New York Times nailed for publishing Republican propaganda — yet again

Two supposedly "average" voters in a Times story turn out to be hardcore Republicans. And it's happened before

By Dan Froomkin
October 23, 2020 10:42PM (UTC)
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The New York Times building in the west side of Midtown Manhattan. (Avalon/Universal Images Group via Getty Images)

This article was co-produced with Press Watch, an independent site that monitors and critiques American political coverage. Please consider supporting Press Watch by making a donation.

The New York Times has been caught, once again, passing off Republican operatives as "regular" Republican voters in an article intended to show how effectively Donald Trump is maintaining his support.

It raises serious questions about whether Times editors and reporters, rather than actually trying to determine how voters feel, are setting out to find people to mouth the words they need for predetermined story lines that, not coincidentally, echo the Trump campaign's propaganda.

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In the latest case, an article posted on Wednesday headlined "Around Atlanta, Many White Suburbanites Are Sticking With Trump" by Times national reporter Elaina Plott initially misidentified two of the four allegedly run-of-the-mill voters who supported the article's thesis: That Trump's unfounded fear-mongering along the lines that "ANTIFA THUGS WILL RUIN THE SUBURBS!" is working.

The lead anecdote came courtesy of Natalie Pontius, who was simply identified as "an interior decorator, married with two children and a University of Georgia alumna."

"The riots, the push to defund the police — that's not the direction our country needs to go," Plott quoted Pontius as saying. "I feel like the Democratic Party is continually trying to come up with ways to divide us."

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Pontius, it turns out, was a paid political consultant for a Republican candidate for Georgia's House of Representatives in 2018.

Plott also quoted Jake Evans, initially identified simply as "an attorney in Atlanta."

Evans insisted that the polls showing Joe Biden and Trump in a dead heat in Georgia are deceptive, because "you'll go to dinner with moderate or right-leaning voters who would never say in their workplace that they're voting for Trump, but when you're in private, it's all day, every day."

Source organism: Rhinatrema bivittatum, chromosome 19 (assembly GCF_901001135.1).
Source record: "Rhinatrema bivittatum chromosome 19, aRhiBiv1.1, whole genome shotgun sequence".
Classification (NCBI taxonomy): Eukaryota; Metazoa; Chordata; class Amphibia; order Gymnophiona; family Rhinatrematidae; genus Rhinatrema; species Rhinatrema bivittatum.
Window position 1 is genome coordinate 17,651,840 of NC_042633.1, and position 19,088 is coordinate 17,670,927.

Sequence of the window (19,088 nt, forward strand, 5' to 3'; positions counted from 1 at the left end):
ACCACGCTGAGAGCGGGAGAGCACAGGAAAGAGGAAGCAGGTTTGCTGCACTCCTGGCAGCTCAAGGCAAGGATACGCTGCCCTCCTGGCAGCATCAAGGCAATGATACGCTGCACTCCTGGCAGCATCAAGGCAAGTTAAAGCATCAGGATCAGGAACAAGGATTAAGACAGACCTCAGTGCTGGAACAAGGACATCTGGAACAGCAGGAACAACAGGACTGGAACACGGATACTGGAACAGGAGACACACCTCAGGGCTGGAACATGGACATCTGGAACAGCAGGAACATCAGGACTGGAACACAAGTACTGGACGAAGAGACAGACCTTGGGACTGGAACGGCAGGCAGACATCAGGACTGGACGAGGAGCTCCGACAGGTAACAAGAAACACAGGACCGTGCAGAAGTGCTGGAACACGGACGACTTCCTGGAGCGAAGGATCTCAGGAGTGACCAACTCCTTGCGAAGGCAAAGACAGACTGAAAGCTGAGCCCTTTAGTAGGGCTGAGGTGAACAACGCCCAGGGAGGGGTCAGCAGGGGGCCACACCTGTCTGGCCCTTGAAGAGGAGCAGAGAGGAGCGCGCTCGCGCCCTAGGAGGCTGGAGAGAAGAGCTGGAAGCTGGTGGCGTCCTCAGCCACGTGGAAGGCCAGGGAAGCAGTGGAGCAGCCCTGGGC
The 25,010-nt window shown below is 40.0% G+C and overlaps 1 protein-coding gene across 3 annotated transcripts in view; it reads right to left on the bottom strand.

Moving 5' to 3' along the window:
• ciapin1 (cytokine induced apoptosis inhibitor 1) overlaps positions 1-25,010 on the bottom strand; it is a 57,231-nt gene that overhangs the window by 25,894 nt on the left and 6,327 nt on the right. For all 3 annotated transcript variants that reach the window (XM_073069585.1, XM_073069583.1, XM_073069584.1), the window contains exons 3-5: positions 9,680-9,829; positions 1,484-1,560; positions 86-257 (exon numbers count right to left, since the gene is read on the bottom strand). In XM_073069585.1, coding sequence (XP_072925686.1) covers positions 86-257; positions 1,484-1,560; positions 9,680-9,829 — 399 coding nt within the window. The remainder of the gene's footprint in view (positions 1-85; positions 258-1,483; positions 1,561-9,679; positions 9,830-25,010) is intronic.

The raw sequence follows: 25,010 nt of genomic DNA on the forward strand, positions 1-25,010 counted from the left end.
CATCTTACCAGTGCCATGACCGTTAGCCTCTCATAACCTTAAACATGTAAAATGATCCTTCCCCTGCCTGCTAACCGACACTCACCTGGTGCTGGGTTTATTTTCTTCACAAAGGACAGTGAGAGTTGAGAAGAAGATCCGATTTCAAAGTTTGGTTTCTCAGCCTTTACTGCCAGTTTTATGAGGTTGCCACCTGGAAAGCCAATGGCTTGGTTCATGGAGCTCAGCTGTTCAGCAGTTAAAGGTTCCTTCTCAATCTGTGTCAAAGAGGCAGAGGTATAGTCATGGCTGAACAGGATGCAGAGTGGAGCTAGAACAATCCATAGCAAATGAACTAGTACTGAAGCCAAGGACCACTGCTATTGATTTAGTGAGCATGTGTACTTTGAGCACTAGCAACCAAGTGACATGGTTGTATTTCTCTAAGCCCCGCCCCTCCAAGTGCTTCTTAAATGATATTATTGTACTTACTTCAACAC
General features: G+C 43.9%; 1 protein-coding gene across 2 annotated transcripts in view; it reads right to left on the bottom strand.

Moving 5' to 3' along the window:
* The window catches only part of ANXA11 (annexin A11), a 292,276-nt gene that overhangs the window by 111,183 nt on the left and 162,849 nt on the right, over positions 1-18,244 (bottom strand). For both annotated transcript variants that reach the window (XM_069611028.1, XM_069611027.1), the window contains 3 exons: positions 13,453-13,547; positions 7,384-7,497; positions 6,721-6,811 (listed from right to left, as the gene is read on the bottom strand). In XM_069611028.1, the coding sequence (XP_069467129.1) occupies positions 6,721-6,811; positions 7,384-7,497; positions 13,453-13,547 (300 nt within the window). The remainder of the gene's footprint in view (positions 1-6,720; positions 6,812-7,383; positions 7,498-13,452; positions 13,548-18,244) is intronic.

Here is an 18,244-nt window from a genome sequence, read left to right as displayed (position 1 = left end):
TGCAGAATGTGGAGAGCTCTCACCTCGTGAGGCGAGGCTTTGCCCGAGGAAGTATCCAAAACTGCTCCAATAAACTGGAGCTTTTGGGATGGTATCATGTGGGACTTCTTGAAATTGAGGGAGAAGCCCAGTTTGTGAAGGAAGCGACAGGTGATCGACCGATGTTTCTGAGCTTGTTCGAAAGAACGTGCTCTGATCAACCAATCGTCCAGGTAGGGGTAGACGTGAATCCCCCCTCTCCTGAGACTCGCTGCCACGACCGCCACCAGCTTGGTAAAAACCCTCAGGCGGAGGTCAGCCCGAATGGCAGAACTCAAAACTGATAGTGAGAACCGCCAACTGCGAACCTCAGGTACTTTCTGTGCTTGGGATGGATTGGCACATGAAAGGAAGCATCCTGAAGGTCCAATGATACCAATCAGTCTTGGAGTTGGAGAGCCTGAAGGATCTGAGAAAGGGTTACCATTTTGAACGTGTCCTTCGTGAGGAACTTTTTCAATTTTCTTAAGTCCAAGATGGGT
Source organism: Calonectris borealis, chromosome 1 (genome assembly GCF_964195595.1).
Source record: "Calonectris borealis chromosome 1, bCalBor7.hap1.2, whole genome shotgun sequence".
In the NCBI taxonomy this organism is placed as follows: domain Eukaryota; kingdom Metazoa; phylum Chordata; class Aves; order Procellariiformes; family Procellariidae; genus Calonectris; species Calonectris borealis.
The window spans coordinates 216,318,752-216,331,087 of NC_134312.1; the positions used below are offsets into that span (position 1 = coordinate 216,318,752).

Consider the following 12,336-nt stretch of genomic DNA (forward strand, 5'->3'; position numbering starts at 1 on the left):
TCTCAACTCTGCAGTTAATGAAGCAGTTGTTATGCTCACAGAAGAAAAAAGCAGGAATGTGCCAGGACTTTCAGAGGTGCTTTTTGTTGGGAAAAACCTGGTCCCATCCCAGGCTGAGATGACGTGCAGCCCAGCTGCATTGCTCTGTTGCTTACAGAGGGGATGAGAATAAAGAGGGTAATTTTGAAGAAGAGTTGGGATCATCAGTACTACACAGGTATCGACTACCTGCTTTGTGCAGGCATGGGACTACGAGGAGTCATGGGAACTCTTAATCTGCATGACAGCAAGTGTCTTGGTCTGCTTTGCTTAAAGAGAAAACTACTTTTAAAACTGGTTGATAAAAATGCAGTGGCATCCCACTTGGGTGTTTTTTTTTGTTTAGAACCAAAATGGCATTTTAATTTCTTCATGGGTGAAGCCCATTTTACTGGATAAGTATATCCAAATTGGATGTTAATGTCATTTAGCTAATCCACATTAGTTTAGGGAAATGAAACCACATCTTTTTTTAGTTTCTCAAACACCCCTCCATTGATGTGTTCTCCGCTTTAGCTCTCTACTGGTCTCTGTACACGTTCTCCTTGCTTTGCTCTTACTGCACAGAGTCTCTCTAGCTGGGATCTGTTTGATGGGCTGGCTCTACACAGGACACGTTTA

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Evans, it turns out, chairs the state's branch of the Republican National Lawyers Association, is the immediate past president of the Atlanta Young Republicans, is a member of Republican Gov. Brian Kemp's election-security task force — and is the son of Randy Evans, a Republican heavy hitter rewarded by Trump with a cushy gig as ambassador to Luxembourg.

This isn't the first Times story of this kind to feature ringers. In a notorious June 2018 story by political reporter Jeremy Peters, headlined "As Critics Assail Trump, His Supporters Dig In Deeper," the supposedly ordinary Republican woman in the lead anecdote turned out to be a board member of an ultra-conservative PAC.

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A whole host of questions

Among a legion of questions raised by this latest incident, my first has to be: Who assigned this story? What were they thinking?

The fact that Plott couldn't find real people to support its thesis suggests that she was assigned to produce precisely the story she did. (So does the URL, which I suspect reflects the editor's original "slug" for the story: "atlanta-trump-voters-women.")

Who looked at the latest poll data showing that a solid majority of white college-educated folks in Georgia are still backing Donald Trump and concluded that Trump's inflammatory post-George Floyd rhetoric was working?

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Because, guess what? Given that the polls also show that support has been pretty steady over the last six months or longer, I'm pretty sure that isn't the real reason.

(Or to the extent that Trump's transparently dishonest "law and order" rhetoric is essentially one big dog-whistle for racism, maybe it actually is.)

And why is the Times continuing to buy into the framing of Trump's racist language and lawbreaking actions as a "law-and-order" message? The article used the term three times — including once in its subhead — without caveats. As I've noted before, the Times is making a mistake in failing to heed Washington Post opinion columnist Greg Sargent's warning that "any news organization that uncritically describes President Trump's reelection campaign as premised on 'law and order' appeals, without placing his concerted efforts to destroy the rule of law in America front and center alongside them, is helping to drain those words of all meaning."

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Who at the Times requested a story that doesn't seem to be supported by the facts, that essentially provides cover for Trump's overt appeals to racism and lawbreaking, and that suggests it was good politics?

This, I'm afraid, is Dean Baquet's newsroom in a nutshell, where the anachronistic notion of "objectivity" is horribly misapplied to produce both-sides stenography instead of calling out liars and racists.

There are specific questions about how this article was produced.

Did Plott know the people she quoted weren't ordinary voters? Did she want to know? Did she ask? Did she hide it from her editors as well as her readers? How did she get their contact information?